Adopting A Baby? Looking for Inspiration? Check Out These Motivational Messages

Graduation

Adopting a baby? Tired of waiting? Wondering what’s next?

If you’re looking for inspiration, look no further than this year’s commencement speeches.

Commencement addresses are always a great source of uplifting messages. And this year’s speeches to the Class of 2014 were no exception.

Frozen director Jennifer Lee advised students “when you are free from self-doubt, you fail better. You accept criticism and listen.”

Facebook’s Sheryl Sandberg warned them “not to put limits on yourself.”

And actor Ed Helm advised that “good sense and judgment are highly overrated.”

But students aren’t the only ones who can benefit from their words of wisdom. Adopting parents can also learn a thing or two from these and other motivational messages.

Here are a few of the commencement speeches that lifted my spirits and hopefully will lift yours, too.

Sandra Bullock at Easton Charter High School, New Orleans

“Nothing’s a failure, it’s just not supposed to work out that way because something better is supposed to come along….Go find your joy… That’s what you’re going to remember in the end. It’s not the worry, it’s not the what-ifs. It’s the joy that stays with you.”

The takeaway:  The process of adopting a baby is filled with uncertainties. So many questions, so few answers. When we will become parents? How will we become parents? Will we ever become parents?  There are lots of questions and doubts along the way. When things don’t go your way, it’s easy to get discouraged and see everything in terms of “success/failure.”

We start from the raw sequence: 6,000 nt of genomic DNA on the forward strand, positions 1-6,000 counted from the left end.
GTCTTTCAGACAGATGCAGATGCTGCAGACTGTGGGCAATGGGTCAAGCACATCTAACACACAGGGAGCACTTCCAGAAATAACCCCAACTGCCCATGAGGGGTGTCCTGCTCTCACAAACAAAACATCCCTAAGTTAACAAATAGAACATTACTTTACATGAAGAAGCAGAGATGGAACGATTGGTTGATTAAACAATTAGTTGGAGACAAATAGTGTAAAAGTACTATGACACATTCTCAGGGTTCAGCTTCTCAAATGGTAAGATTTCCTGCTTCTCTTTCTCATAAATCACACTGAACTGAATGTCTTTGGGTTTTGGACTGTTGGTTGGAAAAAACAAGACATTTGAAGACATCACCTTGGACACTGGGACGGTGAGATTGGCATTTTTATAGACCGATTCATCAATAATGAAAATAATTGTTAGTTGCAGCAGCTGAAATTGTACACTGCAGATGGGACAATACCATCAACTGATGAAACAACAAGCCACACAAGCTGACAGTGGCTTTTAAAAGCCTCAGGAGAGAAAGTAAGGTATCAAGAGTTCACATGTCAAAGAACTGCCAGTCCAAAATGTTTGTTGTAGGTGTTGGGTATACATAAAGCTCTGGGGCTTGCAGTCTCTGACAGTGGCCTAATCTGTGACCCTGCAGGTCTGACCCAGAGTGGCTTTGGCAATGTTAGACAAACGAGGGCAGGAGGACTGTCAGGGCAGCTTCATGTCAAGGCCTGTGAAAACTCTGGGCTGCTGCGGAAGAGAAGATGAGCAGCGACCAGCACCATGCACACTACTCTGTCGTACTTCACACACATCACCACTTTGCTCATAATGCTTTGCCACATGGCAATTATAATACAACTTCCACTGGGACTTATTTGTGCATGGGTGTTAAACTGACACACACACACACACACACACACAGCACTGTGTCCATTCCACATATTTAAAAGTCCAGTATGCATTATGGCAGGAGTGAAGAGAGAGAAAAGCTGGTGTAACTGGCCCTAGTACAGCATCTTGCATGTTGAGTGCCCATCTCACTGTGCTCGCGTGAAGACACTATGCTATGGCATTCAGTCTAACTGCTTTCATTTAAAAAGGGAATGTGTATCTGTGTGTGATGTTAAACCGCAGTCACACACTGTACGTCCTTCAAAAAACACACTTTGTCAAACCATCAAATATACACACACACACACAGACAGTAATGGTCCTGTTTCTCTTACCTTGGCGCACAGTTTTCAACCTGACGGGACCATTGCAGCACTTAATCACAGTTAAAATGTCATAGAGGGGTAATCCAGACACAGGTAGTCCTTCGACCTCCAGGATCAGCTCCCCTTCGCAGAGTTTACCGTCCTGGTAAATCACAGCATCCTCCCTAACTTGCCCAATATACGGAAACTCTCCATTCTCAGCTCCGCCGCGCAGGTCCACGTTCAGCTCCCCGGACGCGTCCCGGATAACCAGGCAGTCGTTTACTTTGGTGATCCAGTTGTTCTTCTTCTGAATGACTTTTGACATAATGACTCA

But according to Bullock, that’s not the right way to view life.  As the actress and star of the Blind Side told students (in addition to her other big piece of advice, “don’t pick your nose in public”), there are no sure things in life. Situations won’t always go your way. But that’s okay. Because eventually other things, better things, will come along, and they will be the ones that stay with you — the joys, not the worries and what-ifs.

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Charlie Day at Merrimack College, North Andover,  Massachusetts

“It was the riskier road and..I could not have made a better decision. Creating the job as opposed to having it offered to me accelerated the process. Don’t wait for your break. Make your break. Make it happen for yourself.”

The takeaway: When you’re adopting a baby, it’s tempting to sit back and wait for things to happen. For your adoption profile to get written. For your networking efforts to take hold. For expectant parents to contact you about placing their baby with you. Unfortunately, it doesn’t work that way. If you want things to happen, you have to make them happen. That was the convocation message by Charlie Day.

The star It’s Always Sunny in Philadelphia, isn’t known for being the wisest man in the room, but he did have some inspiring words about life and the future for the class of 2014.  Given the choice between taking a job at a bank and moving to New York to pursue a career in acting. he told the story of how he took a chance and moved to New York. It was a risk, but one that has paid off in spades. And if you’re an adopting parent at the crossroads and wondering whether it’s time to roll the dice, it’s a good lesson for you, too.

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Puff Daddy at Howard University, Washington